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I am currently researching the feasibility of setting up a coilgun that launches Cubesats for a paper. 1 cubesat per launch total payload mass <100kg.

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    $\begingroup$ You will want to specify a duration also. Some artillery rounds can sustains much more than that, for a very short duration (and also have some electronic) $\endgroup$ – Antzi Jan 22 '19 at 8:44
  • $\begingroup$ @Antzi I suspect the goal is to go to 7.8 km/s. If the acceleration is 100g, it happens in around 8 sec. $\endgroup$ – peterh - Reinstate Monica Jan 22 '19 at 9:06
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    $\begingroup$ While it may be possible for 1kg nanosatellite and 1dm^3 nanosatellite, I think it would be quite difficult for a 1kg 1dm^3 nanosatellite. Any structural empty space would result in heavy damages due to the acceleration; the thing should be full and filled with a quite durable material that will likely be more dense than 1kg/dm^3. Another thing to consider is massive eddy currents induced by the coilgun. And you still need a propulsion to circularize. $\endgroup$ – SF. Jan 22 '19 at 9:55
  • $\begingroup$ Protection against 100 g is not possible anyway, only against very short peaks higher than 100 g. You may use very rigid cases, very strong PCB boards but you need all electronic components used certified for about 120 to 150 g. If you want to launch from ground to orbit per coilgun, you need an excellent heat shield to pass the densest parts of the atmosphere at abou 8 km/s. But a circular or elliptical orbit above the atmosphere is impossible with only one coilgun acceleration. $\endgroup$ – Uwe Jan 22 '19 at 12:15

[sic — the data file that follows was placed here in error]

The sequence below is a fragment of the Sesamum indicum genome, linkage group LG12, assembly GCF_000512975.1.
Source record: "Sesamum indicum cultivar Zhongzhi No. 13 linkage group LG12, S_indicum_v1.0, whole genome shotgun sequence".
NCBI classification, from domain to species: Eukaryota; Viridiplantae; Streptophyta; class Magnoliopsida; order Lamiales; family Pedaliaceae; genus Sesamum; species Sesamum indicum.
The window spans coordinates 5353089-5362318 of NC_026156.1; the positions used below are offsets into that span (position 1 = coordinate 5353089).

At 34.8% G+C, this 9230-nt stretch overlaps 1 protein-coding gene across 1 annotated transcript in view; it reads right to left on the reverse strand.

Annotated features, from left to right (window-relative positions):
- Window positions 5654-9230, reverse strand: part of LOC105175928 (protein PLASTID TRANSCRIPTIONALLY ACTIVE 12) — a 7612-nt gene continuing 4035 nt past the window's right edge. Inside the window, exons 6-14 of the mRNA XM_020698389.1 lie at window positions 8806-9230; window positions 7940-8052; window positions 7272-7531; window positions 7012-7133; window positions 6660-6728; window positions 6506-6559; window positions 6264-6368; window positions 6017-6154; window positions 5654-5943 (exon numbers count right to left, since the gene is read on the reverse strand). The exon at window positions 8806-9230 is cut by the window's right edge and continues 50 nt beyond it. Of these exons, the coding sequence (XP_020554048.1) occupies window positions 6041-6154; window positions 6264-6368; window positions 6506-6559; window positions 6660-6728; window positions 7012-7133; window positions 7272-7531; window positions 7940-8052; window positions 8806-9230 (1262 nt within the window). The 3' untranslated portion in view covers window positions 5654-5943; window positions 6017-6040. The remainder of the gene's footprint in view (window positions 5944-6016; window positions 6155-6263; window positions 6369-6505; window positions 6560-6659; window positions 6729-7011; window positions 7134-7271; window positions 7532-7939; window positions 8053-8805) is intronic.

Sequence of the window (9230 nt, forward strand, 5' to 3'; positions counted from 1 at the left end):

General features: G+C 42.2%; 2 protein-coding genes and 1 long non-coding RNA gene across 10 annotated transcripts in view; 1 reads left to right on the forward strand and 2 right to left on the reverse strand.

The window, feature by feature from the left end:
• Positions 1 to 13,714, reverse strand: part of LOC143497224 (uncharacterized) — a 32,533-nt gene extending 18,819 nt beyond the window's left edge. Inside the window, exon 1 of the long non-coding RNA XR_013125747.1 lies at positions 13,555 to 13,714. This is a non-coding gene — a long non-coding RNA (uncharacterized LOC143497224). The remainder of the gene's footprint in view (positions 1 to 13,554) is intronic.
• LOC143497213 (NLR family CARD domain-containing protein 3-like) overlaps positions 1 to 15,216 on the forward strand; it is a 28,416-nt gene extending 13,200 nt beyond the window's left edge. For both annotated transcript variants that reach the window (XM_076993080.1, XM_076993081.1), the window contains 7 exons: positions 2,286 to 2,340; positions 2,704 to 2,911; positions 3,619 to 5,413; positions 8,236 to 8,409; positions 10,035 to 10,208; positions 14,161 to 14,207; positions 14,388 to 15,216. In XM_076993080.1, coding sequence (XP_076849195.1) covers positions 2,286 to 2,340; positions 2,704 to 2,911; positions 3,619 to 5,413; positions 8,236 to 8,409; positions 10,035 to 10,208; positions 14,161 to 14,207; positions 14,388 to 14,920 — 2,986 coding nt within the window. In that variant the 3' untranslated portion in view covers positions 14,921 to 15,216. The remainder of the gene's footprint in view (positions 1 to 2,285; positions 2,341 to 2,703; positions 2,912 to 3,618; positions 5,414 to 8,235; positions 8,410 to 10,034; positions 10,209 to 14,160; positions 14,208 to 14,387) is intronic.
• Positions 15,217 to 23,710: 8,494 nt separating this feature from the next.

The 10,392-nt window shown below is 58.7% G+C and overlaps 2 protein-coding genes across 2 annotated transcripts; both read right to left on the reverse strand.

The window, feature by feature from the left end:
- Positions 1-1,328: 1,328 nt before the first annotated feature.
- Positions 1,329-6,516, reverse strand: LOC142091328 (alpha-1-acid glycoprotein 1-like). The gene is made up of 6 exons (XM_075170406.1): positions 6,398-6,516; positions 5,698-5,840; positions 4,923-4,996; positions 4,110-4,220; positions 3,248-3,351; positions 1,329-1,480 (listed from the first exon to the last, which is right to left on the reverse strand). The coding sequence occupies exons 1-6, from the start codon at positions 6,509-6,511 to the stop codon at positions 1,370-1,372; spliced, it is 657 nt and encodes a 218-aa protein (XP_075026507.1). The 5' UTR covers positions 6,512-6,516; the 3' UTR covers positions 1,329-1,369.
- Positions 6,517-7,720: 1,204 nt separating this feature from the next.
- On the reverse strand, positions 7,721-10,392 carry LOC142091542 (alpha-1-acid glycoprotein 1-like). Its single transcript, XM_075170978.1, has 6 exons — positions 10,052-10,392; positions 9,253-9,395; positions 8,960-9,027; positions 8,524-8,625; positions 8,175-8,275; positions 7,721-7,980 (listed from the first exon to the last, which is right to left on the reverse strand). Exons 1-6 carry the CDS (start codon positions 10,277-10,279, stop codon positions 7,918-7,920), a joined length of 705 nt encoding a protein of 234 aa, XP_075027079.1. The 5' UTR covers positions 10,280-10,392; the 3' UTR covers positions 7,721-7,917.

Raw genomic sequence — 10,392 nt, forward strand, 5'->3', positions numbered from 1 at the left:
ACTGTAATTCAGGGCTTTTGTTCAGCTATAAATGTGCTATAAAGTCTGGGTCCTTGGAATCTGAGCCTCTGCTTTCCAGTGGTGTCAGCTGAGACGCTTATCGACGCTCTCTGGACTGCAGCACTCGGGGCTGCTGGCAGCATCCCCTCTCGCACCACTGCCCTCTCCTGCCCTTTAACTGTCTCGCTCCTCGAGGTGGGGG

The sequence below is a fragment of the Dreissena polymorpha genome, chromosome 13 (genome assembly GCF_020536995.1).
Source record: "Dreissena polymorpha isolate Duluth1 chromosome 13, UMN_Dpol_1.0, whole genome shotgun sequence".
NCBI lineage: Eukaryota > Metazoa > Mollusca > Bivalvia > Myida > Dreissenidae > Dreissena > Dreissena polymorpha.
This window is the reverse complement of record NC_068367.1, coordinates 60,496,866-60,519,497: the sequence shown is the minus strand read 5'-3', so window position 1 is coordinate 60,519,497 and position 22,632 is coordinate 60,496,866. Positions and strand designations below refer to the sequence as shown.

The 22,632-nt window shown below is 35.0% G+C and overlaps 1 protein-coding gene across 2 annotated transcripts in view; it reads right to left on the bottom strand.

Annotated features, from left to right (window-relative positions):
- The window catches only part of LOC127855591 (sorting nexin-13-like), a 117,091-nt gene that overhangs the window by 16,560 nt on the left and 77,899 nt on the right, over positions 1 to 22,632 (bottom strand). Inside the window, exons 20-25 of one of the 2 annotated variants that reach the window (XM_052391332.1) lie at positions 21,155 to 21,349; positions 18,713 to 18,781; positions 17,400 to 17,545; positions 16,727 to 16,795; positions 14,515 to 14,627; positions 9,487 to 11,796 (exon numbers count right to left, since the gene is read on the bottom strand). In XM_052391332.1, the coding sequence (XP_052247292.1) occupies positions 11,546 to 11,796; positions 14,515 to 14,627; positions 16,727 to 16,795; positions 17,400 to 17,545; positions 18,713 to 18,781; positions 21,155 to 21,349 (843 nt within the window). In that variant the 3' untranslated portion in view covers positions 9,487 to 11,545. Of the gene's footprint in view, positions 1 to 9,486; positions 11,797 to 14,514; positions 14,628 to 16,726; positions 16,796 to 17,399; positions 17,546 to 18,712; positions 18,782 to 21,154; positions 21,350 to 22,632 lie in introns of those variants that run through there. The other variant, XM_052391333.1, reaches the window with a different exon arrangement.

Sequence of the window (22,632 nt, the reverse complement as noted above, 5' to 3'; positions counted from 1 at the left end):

• $\begingroup$ @SF A 1kg nanosat should, very roughly speaker, be able to stand 100g if it can stand a heavy person standing on it $\endgroup$ – Steve Linton Jan 22 '19 at 14:54
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It is certainly possible to mount electronic components to survive 100G, see HARP which had instrumented rounds firing at thousands of G. The fundamental step is to mount everything in epoxy with the aim to have everything be roughly the same density with no air gaps or denser sections to keep forces in direction of motion, not attempting to displace things sideways which tends to break electrical connections.

This can work for a single function sensor but some interesting complications making a useful cubesat fly this way. Optical sensors for example generally need a void for the lens assembly to work, so do many solid state MEMS devices and crystal oscillators . Power will also be complicated, since most high density battery chemistries are high density by virtue of mechanically minimalist design and loose a lot of capacity being made robust enough to not crumple to one end of the cell and short out. High performance solar cells are also not noted for robustness and would need to go on the outside of the chassis, where they would tend to sag away as the chassis shortens during acceleration.

So a 100G target is provably possible, but the question is how useful the resulting electronics is at actually being a functional satellite, especially with probably a much lower electric power collection and storage budget compared to a rocket lifted cubesat of the same size.

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  • $\begingroup$ If everything is mounted in epoxy, heat may be a problem. $\endgroup$ – Uwe Jan 22 '19 at 13:12
  • $\begingroup$ @Uwe, agree but could not work out if the problem would be heat build up from the epoxy, or excessive cooling due to the very solid metal chassis pulling heat away so ended up editing it out. Certainly just grabbing a standard cubsat electronics bay and filling it full of epoxy is a quick way to overheating. $\endgroup$ – GremlinWranger Jan 22 '19 at 14:00

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